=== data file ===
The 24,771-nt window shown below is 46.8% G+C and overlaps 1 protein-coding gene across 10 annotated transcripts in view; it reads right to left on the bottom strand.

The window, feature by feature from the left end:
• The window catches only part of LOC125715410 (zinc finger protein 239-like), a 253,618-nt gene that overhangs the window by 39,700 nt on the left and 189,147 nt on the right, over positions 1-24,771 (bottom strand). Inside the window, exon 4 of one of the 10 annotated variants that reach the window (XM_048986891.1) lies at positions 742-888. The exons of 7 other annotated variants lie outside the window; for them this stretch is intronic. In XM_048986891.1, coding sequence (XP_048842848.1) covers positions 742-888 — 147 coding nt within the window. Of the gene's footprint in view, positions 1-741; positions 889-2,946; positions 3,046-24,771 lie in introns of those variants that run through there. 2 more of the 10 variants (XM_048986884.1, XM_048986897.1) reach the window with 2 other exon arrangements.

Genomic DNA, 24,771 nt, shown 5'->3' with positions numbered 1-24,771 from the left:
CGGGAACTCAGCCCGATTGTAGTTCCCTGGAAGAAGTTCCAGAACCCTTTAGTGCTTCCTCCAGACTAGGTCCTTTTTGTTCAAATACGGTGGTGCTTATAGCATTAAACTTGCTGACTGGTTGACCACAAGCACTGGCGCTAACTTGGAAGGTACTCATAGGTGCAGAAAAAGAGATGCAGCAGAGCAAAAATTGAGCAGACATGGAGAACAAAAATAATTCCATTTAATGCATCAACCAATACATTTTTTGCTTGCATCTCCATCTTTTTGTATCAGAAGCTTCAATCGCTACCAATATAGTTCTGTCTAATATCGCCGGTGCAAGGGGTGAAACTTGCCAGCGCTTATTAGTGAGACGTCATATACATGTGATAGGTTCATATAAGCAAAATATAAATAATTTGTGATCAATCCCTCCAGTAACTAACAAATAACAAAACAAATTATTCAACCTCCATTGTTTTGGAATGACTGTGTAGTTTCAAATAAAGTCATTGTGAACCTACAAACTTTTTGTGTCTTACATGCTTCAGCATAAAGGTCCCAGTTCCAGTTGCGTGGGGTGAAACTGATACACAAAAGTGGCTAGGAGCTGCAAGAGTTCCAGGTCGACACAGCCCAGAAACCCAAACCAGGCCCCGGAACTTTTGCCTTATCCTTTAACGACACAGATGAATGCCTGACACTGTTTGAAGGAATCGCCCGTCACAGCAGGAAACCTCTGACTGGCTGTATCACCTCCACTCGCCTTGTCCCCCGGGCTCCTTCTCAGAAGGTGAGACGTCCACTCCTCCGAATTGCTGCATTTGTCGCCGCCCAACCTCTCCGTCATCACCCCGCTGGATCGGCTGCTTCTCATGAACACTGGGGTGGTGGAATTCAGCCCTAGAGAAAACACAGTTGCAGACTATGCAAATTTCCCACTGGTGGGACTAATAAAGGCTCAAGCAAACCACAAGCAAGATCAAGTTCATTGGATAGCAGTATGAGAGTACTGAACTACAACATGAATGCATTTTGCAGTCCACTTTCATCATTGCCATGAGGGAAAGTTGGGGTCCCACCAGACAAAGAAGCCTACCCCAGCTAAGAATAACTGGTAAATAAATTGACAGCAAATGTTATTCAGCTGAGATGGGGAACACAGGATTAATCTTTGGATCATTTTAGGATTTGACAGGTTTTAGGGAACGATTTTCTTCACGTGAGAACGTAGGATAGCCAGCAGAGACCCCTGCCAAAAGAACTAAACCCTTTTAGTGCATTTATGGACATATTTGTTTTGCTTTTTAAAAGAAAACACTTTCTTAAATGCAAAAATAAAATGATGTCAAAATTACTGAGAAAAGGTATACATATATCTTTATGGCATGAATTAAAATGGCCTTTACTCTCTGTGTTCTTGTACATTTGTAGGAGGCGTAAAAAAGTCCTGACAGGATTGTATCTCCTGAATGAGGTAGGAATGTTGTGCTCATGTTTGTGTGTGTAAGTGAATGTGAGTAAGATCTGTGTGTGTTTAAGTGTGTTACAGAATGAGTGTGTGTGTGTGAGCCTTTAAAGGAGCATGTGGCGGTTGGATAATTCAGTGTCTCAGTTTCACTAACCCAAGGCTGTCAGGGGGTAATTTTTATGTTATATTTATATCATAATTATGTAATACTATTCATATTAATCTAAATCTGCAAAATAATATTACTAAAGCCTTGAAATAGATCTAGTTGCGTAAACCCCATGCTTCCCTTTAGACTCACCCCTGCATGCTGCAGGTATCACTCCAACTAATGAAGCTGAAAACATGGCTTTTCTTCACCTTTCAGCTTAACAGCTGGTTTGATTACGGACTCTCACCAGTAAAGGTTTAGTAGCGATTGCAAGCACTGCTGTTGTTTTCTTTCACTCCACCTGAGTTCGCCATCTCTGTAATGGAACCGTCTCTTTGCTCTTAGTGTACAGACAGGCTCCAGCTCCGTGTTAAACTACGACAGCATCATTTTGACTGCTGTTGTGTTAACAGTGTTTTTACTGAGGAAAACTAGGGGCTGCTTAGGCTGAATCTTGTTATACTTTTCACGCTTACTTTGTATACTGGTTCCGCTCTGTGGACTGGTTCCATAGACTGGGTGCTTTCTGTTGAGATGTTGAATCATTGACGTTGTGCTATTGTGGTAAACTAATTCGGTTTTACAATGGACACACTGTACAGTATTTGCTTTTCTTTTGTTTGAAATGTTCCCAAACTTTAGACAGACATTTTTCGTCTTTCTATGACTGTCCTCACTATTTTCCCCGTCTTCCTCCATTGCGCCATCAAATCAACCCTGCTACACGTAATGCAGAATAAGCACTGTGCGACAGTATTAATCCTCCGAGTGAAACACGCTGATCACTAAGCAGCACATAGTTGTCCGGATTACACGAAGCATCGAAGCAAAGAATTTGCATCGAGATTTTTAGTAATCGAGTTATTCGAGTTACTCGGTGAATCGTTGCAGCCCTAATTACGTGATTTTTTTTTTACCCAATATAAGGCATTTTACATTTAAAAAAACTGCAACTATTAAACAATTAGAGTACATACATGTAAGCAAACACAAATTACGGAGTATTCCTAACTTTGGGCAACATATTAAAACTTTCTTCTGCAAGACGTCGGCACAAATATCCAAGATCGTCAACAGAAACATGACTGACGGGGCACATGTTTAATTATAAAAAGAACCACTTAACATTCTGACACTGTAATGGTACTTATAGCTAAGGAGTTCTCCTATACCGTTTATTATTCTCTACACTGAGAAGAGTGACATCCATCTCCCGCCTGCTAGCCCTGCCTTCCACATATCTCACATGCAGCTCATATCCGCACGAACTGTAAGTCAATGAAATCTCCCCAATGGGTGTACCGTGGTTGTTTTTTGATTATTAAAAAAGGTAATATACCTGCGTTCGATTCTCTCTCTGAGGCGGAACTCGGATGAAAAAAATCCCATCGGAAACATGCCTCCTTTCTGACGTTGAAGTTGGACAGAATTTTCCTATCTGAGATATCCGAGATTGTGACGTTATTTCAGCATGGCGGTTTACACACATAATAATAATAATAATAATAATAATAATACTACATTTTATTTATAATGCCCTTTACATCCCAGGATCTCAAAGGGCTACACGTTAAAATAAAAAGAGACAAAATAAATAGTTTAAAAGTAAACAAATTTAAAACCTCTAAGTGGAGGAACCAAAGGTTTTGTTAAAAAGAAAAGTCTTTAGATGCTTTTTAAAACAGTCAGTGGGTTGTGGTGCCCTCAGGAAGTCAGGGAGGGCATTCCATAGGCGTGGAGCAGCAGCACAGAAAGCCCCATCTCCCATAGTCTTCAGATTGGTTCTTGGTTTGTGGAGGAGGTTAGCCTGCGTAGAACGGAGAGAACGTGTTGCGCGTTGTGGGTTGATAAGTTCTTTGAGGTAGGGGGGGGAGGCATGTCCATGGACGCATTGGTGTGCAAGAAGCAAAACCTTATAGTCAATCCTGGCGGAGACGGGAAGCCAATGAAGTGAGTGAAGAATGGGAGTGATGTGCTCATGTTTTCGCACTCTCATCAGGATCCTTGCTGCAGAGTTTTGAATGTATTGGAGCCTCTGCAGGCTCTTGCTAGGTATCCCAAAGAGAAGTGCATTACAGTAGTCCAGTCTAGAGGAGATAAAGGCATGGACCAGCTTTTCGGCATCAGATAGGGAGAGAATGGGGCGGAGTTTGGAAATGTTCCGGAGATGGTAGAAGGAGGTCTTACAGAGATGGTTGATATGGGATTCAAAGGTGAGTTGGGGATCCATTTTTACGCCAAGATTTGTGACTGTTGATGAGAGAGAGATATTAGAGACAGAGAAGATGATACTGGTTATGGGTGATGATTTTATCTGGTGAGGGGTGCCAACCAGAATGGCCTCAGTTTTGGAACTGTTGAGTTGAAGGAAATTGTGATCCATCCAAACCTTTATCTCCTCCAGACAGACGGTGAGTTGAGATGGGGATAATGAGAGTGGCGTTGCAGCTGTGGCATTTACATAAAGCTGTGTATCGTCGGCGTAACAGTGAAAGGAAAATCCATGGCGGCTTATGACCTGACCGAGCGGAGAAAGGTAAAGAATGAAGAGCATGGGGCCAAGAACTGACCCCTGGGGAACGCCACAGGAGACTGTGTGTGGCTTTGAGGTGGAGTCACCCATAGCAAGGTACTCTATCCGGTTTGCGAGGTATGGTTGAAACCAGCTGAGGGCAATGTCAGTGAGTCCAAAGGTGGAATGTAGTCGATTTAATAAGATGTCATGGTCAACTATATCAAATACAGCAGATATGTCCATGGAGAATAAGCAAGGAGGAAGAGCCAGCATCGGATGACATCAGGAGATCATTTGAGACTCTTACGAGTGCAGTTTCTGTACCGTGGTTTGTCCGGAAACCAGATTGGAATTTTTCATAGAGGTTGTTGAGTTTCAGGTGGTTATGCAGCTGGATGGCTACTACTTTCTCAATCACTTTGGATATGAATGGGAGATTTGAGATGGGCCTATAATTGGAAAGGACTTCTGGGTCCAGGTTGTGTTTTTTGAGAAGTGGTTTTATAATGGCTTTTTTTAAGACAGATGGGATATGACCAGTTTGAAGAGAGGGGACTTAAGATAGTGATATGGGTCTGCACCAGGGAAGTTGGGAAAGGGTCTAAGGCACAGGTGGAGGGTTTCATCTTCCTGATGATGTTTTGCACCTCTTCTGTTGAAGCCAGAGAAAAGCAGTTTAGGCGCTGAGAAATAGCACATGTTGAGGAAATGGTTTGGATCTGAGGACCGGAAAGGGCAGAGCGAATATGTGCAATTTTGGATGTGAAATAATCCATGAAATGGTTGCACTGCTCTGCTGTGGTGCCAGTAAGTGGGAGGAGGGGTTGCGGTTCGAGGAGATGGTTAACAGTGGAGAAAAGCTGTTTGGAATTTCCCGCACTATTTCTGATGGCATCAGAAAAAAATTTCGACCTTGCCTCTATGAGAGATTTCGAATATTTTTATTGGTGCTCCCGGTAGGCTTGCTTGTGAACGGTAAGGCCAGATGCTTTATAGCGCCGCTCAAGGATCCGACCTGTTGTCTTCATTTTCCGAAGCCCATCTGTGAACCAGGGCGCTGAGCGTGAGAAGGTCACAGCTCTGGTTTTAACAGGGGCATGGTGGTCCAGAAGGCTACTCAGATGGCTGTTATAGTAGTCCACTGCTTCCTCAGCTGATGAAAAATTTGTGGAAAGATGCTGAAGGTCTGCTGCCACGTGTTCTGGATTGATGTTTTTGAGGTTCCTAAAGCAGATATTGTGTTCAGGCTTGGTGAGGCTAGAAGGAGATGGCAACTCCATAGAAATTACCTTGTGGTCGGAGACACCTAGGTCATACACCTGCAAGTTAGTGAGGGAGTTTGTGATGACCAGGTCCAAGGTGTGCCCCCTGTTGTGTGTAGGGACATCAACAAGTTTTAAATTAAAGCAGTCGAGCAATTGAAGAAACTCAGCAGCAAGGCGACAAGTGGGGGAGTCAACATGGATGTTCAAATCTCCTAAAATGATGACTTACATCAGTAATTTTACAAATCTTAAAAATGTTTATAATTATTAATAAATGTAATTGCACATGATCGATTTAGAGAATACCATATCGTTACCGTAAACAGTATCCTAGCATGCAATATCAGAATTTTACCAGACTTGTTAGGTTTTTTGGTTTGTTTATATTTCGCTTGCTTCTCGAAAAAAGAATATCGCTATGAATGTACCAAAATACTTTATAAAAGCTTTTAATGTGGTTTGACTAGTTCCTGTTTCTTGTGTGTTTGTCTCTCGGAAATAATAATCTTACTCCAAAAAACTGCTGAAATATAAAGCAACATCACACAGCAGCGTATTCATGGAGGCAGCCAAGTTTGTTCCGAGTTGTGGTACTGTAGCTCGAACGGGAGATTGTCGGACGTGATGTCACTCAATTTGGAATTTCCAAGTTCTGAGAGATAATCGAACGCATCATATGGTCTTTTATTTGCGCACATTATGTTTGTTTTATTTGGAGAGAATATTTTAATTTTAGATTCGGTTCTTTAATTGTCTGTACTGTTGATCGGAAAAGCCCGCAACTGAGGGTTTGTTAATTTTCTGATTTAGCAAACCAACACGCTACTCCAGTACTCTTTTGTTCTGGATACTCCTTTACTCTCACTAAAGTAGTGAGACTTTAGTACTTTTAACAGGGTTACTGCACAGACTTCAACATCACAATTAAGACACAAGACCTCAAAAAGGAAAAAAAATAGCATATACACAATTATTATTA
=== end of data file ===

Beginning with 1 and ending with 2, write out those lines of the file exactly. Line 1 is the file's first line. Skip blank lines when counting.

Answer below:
The 24,771-nt window shown below is 46.8% G+C and overlaps 1 protein-coding gene across 10 annotated transcripts in view; it reads right to left on the bottom strand.

The window, feature by feature from the left end: